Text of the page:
The Youngkin administration reformulates the policies of transgender students

The Youngkin administration reformulates the policies of transgender students

The administration of Republican Governor Glenn Youngkin rewrote Virginia’s model policies for treating transgender students, publishing guidelines for school divisions that would override some accommodations and tighten parental notification requirements.

The Virginia Department of Education’s new model policies, which were posted online Friday, say that students’ participation in certain school programs and the use of school facilities such as bathrooms or locker rooms should be based on their biological sex, with changes offered only. to the extent required by federal law. The policies also say that underage students must be indicated by name and pronouns in their official records, unless a parent approves of using something else.

Regarding parental notification, the guidelines state that school divisions may not encourage teachers to hide a student’s gender information from his or her parents. And they argue that parents must be given the opportunity to object before gender-related counseling services are offered.

The guide is subject to a 30-day public comment period which opens at the end of the month. Therefore, in accordance with a 2020 state law, local school boards must adopt policies “consistent” with those of the department but which may be “more comprehensive,” the document says.

Macaulay Porter, a spokesman for Youngkin, said in a statement to the media that the updated policy “allows for the governor’s commitment to preserve parental rights and uphold the dignity and respect of all public school students.”

The revisions mark a clear departure from the guidelines first issued in 2021 during the administration of Democratic Governor Ralph Northam. These guidelines state that schools should allow students to use gender nouns and pronouns that reflect their gender identity without “any substantial proof”. They also stated that students could participate in programming and access facilities in a way that is consistent with their gender identity and urged schools to consider sharing information about students’ gender identity with parents on a case-by-case basis. considering the health and safety of students.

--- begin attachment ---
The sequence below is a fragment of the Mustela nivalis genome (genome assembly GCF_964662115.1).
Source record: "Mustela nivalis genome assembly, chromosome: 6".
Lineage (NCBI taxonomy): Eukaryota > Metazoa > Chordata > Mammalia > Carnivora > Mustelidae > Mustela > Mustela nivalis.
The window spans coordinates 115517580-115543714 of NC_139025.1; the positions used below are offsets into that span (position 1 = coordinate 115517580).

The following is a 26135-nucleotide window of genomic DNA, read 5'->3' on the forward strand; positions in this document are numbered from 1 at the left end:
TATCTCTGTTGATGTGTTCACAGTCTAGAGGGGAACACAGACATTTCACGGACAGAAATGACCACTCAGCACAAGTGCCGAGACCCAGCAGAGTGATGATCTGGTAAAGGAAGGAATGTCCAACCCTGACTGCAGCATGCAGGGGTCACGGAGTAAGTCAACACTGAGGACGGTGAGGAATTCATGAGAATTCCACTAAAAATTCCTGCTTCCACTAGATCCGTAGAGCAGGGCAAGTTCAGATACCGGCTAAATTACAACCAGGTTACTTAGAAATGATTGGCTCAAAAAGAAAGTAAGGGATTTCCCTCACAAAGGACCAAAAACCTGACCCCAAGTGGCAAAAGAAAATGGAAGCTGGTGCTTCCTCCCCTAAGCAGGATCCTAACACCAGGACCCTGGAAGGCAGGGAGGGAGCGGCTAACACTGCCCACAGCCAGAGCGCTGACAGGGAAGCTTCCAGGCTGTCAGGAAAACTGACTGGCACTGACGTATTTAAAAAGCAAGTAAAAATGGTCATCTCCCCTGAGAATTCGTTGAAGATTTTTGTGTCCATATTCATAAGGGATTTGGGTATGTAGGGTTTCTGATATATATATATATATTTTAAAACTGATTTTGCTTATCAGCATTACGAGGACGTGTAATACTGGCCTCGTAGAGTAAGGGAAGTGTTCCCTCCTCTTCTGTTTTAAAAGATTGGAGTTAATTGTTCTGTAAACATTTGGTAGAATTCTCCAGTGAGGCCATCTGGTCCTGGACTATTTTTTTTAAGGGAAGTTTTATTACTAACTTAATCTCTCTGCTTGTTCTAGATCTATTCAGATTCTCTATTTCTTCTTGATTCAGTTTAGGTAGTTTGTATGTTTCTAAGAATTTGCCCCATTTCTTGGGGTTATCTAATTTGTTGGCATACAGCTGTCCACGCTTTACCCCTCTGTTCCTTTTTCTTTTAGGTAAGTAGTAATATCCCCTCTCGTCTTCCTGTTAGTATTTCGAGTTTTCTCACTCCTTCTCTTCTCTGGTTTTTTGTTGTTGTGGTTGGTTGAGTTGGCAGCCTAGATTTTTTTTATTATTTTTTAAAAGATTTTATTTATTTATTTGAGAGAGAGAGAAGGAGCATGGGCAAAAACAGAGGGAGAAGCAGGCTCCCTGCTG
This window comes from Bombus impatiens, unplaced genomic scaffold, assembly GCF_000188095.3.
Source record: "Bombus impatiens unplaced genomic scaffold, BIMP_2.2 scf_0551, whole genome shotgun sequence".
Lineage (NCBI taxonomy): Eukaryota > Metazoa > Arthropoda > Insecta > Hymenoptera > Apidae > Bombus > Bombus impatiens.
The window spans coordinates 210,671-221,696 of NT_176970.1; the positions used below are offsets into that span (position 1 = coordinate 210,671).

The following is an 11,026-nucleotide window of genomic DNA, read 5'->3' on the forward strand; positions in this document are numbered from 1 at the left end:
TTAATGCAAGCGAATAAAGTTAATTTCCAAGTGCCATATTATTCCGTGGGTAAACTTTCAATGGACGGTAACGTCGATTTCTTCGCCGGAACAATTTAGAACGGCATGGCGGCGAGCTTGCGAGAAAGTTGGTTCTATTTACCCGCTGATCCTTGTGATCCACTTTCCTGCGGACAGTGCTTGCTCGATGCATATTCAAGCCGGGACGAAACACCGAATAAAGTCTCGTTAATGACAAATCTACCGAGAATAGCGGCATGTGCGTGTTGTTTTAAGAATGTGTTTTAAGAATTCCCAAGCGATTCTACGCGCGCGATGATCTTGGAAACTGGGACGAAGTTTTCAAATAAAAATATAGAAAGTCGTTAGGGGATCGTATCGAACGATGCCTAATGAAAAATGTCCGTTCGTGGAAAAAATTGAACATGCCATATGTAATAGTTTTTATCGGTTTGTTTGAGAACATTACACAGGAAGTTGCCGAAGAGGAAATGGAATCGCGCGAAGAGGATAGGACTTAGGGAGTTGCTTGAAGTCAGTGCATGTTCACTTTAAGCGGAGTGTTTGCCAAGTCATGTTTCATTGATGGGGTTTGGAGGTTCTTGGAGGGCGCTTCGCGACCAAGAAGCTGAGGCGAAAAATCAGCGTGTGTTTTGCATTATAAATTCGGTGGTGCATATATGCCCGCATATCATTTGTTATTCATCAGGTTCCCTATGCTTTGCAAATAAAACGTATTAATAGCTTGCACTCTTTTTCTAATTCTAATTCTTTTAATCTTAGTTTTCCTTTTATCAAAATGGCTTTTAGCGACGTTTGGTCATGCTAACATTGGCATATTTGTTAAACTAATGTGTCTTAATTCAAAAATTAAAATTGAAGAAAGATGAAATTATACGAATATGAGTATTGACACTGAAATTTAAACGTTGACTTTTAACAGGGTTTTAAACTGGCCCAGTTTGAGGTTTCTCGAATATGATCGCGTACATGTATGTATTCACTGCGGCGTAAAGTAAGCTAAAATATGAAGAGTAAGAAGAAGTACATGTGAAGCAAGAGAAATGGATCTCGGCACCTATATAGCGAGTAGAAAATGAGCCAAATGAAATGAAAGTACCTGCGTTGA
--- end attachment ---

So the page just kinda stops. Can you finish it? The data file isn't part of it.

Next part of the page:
The updated guidelines state that school divisions must ensure that no student is discriminated against or harassed on the basis of their gender and should “attempt to cater to students with distinct needs, including any student with a persistent and sincere belief that their gender is different. hence his sex. “

Toilets and single-user facilities should be made available in accessible areas and equipped with adequate signage, indicating accessibility for all students, the guidelines state.

Conservative lawmakers and advocacy groups welcomed the changes.

“We are thrilled to see Governor Youngkin lead our schools towards respecting the privacy and dignity of all students and the prominent role of parents in their children’s lives,” said Victoria Cobb, president of The Family Foundation.

Democrats and LGBTQ advocacy groups, meanwhile, have criticized Youngkin, saying the changes would harm vulnerable children.

The new policy “calls for misgendering and the release of children to schools where they should be safe. Absolutely shameful, “Democrat Del Mike Mullin tweeted. Senate Democrats, in a collective statement, called the move” a veritable violation of Virginian civil rights “and said it perpetuated” the national MAGA playbook. to erase any inference of diversity, equity or inclusion in our communities “.

Some LGBTQ supporters have suggested that the changes could be challenged in court. The Virginia ACLU said it was “shocked” by the review, was reviewing the proposal and would have “more to say in the days to come”.

Virginia’s initial guidance was developed in accordance with a 2020 bipartisan law, which required the Department of Education to develop policies related to the treatment of transgender students in public schools and make them available to local school boards. The school boards were therefore directed to adopt policies “consistent with” the model policies of the state.

But many school boards have never complied, according to a recent analysis by Equality Virginia, an LGBTQ advocacy group. A spokesperson for the Department of Education told Virginia Mercury last year that the agency wasn’t even tracking which divisions were meeting the standards.

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